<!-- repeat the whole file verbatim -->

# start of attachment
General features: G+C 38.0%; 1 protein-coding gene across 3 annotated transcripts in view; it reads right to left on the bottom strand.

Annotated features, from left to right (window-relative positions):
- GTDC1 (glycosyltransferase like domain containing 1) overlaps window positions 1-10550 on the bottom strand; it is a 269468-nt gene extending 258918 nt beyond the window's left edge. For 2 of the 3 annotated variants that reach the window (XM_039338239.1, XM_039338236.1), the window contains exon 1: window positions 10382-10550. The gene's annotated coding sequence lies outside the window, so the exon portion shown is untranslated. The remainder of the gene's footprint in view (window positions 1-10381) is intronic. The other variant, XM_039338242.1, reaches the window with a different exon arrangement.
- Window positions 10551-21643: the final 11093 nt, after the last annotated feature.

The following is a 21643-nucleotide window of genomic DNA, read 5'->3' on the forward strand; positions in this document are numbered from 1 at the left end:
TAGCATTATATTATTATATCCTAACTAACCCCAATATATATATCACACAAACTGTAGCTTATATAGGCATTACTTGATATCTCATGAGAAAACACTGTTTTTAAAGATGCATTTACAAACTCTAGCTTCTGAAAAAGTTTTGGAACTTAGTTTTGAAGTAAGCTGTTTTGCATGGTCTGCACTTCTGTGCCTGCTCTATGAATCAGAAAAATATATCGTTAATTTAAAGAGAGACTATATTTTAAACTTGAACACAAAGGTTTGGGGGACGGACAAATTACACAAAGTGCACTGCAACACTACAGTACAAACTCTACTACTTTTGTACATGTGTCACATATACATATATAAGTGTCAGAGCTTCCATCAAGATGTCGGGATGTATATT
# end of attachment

General features: G+C 38.0%; 1 protein-coding gene across 3 annotated transcripts in view; it reads right to left on the bottom strand.

Annotated features, from left to right (window-relative positions):
- GTDC1 (glycosyltransferase like domain containing 1) overlaps window positions 1-10550 on the bottom strand; it is a 269468-nt gene extending 258918 nt beyond the window's left edge. For 2 of the 3 annotated variants that reach the window (XM_039338239.1, XM_039338236.1), the window contains exon 1: window positions 10382-10550. The gene's annotated coding sequence lies outside the window, so the exon portion shown is untranslated. The remainder of the gene's footprint in view (window positions 1-10381) is intronic. The other variant, XM_039338242.1, reaches the window with a different exon arrangement.
- Window positions 10551-21643: the final 11093 nt, after the last annotated feature.

The following is a 21643-nucleotide window of genomic DNA, read 5'->3' on the forward strand; positions in this document are numbered from 1 at the left end:
TAGCATTATATTATTATATCCTAACTAACCCCAATATATATATCACACAAACTGTAGCTTATATAGGCATTACTTGATATCTCATGAGAAAACACTGTTTTTAAAGATGCATTTACAAACTCTAGCTTCTGAAAAAGTTTTGGAACTTAGTTTTGAAGTAAGCTGTTTTGCATGGTCTGCACTTCTGTGCCTGCTCTATGAATCAGAAAAATATATCGTTAATTTAAAGAGAGACTATATTTTAAACTTGAACACAAAGGTTTGGGGGACGGACAAATTACACAAAGTGCACTGCAACACTACAGTACAAACTCTACTACTTTTGTACATGTGTCACATATACATATATAAGTGTCAGAGCTTCCATCAAGATGTCGGGATGTATATT